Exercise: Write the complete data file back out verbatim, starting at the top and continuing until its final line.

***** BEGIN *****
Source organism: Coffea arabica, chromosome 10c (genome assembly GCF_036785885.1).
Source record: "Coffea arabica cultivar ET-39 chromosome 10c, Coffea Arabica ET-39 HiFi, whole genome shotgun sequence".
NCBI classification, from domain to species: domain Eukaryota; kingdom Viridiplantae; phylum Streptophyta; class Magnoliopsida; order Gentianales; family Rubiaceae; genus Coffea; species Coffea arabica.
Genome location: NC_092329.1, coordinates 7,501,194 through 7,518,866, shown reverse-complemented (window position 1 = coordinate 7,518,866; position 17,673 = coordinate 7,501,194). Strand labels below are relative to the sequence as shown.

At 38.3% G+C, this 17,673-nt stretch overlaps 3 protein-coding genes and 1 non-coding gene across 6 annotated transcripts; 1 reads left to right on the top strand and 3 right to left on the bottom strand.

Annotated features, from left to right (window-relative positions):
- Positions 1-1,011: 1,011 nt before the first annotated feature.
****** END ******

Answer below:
Source organism: Coffea arabica, chromosome 10c (genome assembly GCF_036785885.1).
Source record: "Coffea arabica cultivar ET-39 chromosome 10c, Coffea Arabica ET-39 HiFi, whole genome shotgun sequence".
NCBI classification, from domain to species: domain Eukaryota; kingdom Viridiplantae; phylum Streptophyta; class Magnoliopsida; order Gentianales; family Rubiaceae; genus Coffea; species Coffea arabica.
Genome location: NC_092329.1, coordinates 7,501,194 through 7,518,866, shown reverse-complemented (window position 1 = coordinate 7,518,866; position 17,673 = coordinate 7,501,194). Strand labels below are relative to the sequence as shown.

At 38.3% G+C, this 17,673-nt stretch overlaps 3 protein-coding genes and 1 non-coding gene across 6 annotated transcripts; 1 reads left to right on the top strand and 3 right to left on the bottom strand.

Annotated features, from left to right (window-relative positions):
- Positions 1-1,011: 1,011 nt before the first annotated feature.